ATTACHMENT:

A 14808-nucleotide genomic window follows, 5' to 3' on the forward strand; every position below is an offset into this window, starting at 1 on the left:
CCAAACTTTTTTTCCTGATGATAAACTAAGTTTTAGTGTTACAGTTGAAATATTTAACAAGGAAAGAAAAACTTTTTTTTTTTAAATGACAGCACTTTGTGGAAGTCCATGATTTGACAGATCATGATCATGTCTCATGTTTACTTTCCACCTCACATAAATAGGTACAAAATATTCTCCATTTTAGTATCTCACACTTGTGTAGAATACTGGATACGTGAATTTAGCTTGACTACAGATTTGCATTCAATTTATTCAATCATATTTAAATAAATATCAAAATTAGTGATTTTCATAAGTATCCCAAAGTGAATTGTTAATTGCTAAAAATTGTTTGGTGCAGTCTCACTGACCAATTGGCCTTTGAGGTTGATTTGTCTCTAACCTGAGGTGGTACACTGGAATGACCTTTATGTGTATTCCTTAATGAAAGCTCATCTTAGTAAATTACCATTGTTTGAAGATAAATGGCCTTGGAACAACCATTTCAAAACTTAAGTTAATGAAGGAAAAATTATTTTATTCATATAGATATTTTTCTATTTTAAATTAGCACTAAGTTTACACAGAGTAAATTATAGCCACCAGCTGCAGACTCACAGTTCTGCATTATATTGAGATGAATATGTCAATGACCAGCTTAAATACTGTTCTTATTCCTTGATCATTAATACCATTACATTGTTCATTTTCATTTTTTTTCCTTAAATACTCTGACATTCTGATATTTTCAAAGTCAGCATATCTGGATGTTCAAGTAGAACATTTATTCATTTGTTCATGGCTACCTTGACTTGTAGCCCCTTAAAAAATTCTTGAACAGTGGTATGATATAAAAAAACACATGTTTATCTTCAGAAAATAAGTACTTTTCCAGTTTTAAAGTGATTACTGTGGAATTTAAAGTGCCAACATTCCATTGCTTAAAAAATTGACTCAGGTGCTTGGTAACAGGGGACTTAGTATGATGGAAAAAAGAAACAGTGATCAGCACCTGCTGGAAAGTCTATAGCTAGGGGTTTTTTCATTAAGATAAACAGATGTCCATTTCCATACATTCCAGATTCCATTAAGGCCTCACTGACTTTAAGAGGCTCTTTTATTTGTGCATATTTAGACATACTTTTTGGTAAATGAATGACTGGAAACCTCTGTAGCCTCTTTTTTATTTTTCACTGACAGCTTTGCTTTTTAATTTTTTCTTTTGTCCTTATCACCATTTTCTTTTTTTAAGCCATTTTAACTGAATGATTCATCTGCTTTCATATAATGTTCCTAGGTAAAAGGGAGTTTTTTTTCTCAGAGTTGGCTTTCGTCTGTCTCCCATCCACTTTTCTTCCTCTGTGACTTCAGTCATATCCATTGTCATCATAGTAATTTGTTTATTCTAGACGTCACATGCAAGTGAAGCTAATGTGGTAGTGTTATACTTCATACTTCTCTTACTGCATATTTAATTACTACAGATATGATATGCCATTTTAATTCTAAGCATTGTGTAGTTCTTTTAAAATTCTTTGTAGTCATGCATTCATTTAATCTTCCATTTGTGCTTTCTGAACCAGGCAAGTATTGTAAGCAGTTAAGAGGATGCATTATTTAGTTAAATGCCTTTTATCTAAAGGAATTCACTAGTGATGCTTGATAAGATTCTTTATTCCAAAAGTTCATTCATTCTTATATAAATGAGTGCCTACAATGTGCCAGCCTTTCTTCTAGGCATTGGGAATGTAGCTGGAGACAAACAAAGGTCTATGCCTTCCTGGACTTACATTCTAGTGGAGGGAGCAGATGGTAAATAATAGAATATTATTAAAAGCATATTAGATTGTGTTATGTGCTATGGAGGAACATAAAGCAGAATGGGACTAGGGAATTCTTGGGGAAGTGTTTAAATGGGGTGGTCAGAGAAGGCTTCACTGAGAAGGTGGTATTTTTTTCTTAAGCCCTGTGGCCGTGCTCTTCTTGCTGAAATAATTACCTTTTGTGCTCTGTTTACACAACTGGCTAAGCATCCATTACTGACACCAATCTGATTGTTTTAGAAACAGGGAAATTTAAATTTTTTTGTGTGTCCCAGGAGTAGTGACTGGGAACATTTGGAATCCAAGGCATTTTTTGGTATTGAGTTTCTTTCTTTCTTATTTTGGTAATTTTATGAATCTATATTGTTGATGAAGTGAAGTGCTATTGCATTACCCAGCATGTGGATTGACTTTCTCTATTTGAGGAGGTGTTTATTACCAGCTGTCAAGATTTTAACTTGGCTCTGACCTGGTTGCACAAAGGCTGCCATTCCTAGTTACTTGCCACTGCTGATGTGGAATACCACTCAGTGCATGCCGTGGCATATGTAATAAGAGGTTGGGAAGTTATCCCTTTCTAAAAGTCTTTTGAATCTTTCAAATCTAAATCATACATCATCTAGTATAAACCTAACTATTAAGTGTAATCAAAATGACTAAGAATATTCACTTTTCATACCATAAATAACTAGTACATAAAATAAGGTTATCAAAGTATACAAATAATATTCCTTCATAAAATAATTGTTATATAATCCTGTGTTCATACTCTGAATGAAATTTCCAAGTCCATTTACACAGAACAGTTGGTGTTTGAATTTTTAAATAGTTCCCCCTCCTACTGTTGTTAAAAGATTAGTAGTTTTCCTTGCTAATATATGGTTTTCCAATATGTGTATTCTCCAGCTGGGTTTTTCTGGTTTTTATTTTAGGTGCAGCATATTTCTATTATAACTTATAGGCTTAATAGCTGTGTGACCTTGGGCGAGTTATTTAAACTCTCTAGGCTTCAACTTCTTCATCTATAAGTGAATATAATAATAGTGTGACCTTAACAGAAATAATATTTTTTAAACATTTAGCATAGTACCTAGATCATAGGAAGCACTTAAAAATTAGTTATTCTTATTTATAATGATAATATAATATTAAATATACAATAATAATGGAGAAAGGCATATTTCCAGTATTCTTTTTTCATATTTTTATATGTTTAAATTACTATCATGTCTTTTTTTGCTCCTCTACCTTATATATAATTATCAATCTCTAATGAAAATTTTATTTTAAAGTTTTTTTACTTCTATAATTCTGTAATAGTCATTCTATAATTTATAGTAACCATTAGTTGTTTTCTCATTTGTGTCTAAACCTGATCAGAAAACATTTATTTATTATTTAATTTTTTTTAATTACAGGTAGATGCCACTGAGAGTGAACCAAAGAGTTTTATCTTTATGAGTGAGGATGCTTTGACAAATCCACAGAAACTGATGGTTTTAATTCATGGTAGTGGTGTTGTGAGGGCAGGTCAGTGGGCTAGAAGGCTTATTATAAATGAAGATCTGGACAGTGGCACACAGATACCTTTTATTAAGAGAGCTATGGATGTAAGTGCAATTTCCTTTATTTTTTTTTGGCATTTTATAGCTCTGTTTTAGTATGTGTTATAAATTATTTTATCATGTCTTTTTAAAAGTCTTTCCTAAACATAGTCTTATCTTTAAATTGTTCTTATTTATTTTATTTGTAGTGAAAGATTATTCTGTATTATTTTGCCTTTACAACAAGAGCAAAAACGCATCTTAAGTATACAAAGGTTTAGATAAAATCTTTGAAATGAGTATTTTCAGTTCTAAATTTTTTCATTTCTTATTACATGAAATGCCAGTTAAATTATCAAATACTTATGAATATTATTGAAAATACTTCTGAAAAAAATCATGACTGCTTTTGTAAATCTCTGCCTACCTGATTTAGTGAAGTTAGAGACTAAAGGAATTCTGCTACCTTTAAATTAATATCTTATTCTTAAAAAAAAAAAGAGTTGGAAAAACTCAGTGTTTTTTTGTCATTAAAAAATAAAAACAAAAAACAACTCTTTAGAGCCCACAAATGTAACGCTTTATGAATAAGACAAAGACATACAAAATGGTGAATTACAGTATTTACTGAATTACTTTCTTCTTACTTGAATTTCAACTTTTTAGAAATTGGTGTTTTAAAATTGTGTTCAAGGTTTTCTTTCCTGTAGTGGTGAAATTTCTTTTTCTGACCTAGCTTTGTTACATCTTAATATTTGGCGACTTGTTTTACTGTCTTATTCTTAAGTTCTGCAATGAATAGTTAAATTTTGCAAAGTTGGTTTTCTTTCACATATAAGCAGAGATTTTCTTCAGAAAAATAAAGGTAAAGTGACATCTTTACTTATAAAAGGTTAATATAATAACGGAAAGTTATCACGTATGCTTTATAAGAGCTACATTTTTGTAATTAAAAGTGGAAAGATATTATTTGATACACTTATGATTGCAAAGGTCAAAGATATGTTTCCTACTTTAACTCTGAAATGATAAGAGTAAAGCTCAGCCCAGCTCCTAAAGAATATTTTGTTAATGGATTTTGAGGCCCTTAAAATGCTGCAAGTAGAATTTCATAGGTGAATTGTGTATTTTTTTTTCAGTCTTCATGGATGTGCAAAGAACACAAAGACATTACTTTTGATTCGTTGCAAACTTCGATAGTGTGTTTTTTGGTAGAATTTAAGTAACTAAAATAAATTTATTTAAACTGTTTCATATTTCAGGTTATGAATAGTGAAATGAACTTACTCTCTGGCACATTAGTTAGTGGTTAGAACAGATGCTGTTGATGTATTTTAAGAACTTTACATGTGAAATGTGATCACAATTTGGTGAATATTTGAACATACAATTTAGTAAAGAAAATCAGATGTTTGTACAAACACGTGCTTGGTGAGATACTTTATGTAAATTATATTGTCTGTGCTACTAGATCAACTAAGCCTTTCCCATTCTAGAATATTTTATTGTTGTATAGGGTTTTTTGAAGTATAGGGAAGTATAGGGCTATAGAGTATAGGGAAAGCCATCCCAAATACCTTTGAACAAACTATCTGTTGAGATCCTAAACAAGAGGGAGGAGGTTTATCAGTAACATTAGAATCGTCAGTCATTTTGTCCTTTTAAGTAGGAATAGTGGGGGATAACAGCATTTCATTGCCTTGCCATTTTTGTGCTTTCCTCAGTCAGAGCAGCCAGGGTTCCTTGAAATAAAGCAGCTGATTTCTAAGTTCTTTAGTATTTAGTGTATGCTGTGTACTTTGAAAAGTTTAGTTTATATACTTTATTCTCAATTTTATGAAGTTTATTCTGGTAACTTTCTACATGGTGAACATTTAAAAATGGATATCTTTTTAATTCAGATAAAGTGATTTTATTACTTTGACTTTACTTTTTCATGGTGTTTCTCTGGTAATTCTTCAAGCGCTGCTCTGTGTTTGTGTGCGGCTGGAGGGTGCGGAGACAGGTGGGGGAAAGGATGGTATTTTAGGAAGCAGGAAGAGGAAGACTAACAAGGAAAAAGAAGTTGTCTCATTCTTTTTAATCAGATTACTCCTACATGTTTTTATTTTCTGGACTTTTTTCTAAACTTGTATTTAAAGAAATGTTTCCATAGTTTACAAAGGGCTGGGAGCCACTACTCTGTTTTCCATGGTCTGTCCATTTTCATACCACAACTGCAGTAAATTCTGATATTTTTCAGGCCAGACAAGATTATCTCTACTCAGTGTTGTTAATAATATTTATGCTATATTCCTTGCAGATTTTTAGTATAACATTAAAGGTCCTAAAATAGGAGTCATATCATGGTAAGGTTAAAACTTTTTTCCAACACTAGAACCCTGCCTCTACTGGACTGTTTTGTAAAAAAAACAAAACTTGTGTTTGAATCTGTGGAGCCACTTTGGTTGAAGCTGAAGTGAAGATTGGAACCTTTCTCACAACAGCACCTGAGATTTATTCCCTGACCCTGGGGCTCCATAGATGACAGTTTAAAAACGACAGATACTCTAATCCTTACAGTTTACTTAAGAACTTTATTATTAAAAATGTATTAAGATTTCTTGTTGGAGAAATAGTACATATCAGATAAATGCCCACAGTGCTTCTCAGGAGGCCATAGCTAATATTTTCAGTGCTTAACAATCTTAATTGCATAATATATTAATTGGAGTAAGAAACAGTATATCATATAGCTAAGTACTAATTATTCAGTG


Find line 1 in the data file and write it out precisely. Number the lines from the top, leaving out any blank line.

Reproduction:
A 14808-nucleotide genomic window follows, 5' to 3' on the forward strand; every position below is an offset into this window, starting at 1 on the left: